An example log configuration to Amazon CloudWatch and Amazon S3 at job level is shown:
Amazon EMR on Amazon EC2 provides several tools you can use to gather information about your transient clusters. You can access information about the cluster from the console, the command-line interface (CLI) or programmatically. The standard Hadoop web interfaces and log files are available on the master node. You can also use monitoring services, such as Amazon CloudWatch and Ganglia, to track the performance of your cluster while its running. The spark jobs can be monitored via the history server prior to spinning off the cluster and the logs are copied to Amazon S3 for retention.
EMR on EKS provides detailed resource monitoring to the pod level, using the native Kubernetes features. Job submissions from Amazon EMR virtual clusters are translated as job on Amazon EKS, which in turn, creates primary/driver and executor pods. These jobs and pods are monitored with Kubernetes native monitoring mechanisms (e.g., CloudWatch Container Insights and Prometheus and Grafana). For improved reactive controls, EMR on EKS uses the status-based event triggers with Amazon CloudWatch and all the access logs are monitored via Amazon CloudWatch trail logs for optimized security.
Amazon EMR on Amazon EC2 versions 5.30.0 and later (except for Amazon EMR 6.0.0), you can enable Amazon EMR-managed scaling. Managed scaling lets you automatically increase or decrease the number of instances or units in your cluster based on your workload. Amazon EMR continuously evaluates cluster metrics to make scaling decisions that optimize your clusters for cost and speed. Managed scaling is available for clusters composed of either instance groups or fleets. Older versions support automatic scaling with a customized policy for instance groups.
EMR on EKS natively supports autoscaling with Kubernetes Cluster Autoscaler or Karpenter. By using The Kubernetes Cluster Autoscaler, Amazon EKS provides horizontal auto scaling relying on EC2 Auto Scaling groups. Kubernetes Cluster-Autoscaler has some limitations (e.g., the capacity to be added or removed in the cluster) that you can’t use mixed-size clusters in an auto scaling group. Consequently, you end up with multiple different-sized autoscaling groups and relying on Cluster-Autoscaler timeouts to fallback one to the others. With Karpenter, you don’t need to create dozens of node groups to achieve the flexibility and diversity. Karpenter talks directly to the Amazon EC2 fleet application programming interface (API) and can directly choose the correct instance types, based on the pods’ specifications to achieve quick auto scaling. Karpenter provision nodes based on workload requirements, can binpack pods into a minimum number of appropriately sized nodes, and provides cost savings. In this solution, we show how to use Karpenter for your EMR on EKS clusters.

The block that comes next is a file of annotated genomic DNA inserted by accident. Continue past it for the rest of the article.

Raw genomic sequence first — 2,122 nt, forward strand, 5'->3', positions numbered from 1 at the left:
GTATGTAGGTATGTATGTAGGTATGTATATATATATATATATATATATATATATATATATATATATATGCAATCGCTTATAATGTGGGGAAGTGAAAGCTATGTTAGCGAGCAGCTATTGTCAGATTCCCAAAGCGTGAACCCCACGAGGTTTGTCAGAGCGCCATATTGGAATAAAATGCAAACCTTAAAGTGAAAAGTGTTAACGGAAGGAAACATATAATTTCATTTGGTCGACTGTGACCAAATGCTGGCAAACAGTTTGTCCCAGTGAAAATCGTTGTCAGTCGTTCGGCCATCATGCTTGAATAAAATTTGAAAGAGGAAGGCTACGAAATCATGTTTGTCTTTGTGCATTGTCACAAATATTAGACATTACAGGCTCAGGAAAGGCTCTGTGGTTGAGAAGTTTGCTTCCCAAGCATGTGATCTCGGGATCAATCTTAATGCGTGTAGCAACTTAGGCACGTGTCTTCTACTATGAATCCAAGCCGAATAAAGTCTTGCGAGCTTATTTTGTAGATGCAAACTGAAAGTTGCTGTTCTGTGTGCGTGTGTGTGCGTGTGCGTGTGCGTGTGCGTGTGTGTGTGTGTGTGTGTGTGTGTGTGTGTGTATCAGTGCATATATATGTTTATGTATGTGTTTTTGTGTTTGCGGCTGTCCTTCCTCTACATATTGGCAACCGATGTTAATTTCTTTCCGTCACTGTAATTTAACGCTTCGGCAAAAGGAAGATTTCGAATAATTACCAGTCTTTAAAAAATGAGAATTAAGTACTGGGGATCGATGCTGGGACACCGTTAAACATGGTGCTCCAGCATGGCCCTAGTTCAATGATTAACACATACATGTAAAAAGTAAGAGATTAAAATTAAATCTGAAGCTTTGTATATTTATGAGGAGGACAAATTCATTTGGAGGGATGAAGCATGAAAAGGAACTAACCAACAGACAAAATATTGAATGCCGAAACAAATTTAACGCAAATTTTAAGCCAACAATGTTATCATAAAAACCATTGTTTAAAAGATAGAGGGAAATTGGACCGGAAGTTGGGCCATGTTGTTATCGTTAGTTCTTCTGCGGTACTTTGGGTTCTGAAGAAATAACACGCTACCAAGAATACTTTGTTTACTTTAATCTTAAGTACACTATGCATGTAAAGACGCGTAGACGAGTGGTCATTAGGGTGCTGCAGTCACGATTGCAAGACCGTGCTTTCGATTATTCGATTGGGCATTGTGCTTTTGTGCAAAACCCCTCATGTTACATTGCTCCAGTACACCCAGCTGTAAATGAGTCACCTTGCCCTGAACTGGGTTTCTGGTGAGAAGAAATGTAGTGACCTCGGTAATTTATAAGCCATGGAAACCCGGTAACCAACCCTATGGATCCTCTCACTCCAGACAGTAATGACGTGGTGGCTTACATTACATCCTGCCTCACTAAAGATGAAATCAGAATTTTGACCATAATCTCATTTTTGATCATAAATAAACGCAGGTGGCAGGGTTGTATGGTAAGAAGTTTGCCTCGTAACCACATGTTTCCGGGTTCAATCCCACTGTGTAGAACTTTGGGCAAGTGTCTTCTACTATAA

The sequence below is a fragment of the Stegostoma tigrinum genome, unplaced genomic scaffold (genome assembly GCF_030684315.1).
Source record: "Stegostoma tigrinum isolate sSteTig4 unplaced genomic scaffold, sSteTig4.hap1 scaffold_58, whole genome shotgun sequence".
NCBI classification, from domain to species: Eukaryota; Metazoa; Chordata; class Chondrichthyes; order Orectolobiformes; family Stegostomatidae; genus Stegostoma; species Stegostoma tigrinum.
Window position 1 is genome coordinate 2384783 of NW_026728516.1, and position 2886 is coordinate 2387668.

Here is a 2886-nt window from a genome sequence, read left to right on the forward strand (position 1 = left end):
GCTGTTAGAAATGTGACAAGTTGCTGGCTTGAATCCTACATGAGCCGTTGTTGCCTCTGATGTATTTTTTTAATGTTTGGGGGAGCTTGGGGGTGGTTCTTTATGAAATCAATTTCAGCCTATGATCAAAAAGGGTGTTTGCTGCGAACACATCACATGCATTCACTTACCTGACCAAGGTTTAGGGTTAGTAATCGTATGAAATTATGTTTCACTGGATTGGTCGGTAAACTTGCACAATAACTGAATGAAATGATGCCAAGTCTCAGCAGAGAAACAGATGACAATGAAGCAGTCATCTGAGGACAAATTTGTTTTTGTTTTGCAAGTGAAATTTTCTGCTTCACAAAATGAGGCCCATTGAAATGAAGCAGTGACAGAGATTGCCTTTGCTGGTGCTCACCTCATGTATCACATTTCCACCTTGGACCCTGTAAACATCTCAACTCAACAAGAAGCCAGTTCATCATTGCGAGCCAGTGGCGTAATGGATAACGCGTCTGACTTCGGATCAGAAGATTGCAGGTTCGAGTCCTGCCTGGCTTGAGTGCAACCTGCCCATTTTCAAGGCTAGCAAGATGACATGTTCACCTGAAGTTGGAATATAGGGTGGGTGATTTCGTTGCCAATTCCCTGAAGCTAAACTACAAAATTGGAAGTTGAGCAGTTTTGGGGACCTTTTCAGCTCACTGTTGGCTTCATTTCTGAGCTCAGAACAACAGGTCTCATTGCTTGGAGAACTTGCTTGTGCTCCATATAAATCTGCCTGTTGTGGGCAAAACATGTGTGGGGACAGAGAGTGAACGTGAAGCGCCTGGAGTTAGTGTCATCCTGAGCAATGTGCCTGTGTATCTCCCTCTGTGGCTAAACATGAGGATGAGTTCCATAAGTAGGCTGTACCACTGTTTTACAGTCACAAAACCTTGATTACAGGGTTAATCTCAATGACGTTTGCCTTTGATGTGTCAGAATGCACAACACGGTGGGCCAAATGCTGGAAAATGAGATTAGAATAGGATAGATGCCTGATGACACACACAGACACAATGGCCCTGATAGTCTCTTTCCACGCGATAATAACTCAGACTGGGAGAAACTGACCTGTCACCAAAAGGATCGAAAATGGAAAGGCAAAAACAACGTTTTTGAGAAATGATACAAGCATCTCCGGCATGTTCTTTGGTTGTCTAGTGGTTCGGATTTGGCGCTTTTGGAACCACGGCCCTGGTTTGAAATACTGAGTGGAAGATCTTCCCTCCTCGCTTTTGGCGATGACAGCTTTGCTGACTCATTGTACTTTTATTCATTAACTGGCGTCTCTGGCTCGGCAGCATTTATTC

An example karpenter provisioner, which has specific requirements instance types (AZ) and capacity types is shown:
In Amazon EMR on Amazon EC2 transient cluster, each cluster is built with a set of tools along with a specific version of Spark. Any additional custom packages can be added in two ways. They can be added as part of the boot strapping process by specifying an Amazon S3 location, Amazon EMR will install the packages as part of the cluster creation or the packages can be bundled as a custom Amazon Machine Images (AMI) to spin up the cluster. In other words, a cluster is dedicated for a specific set of tools and custom packages. If the team needs to tryout a different version of spark or a different set of custom packages, they need multiple cluster(s) for each variant.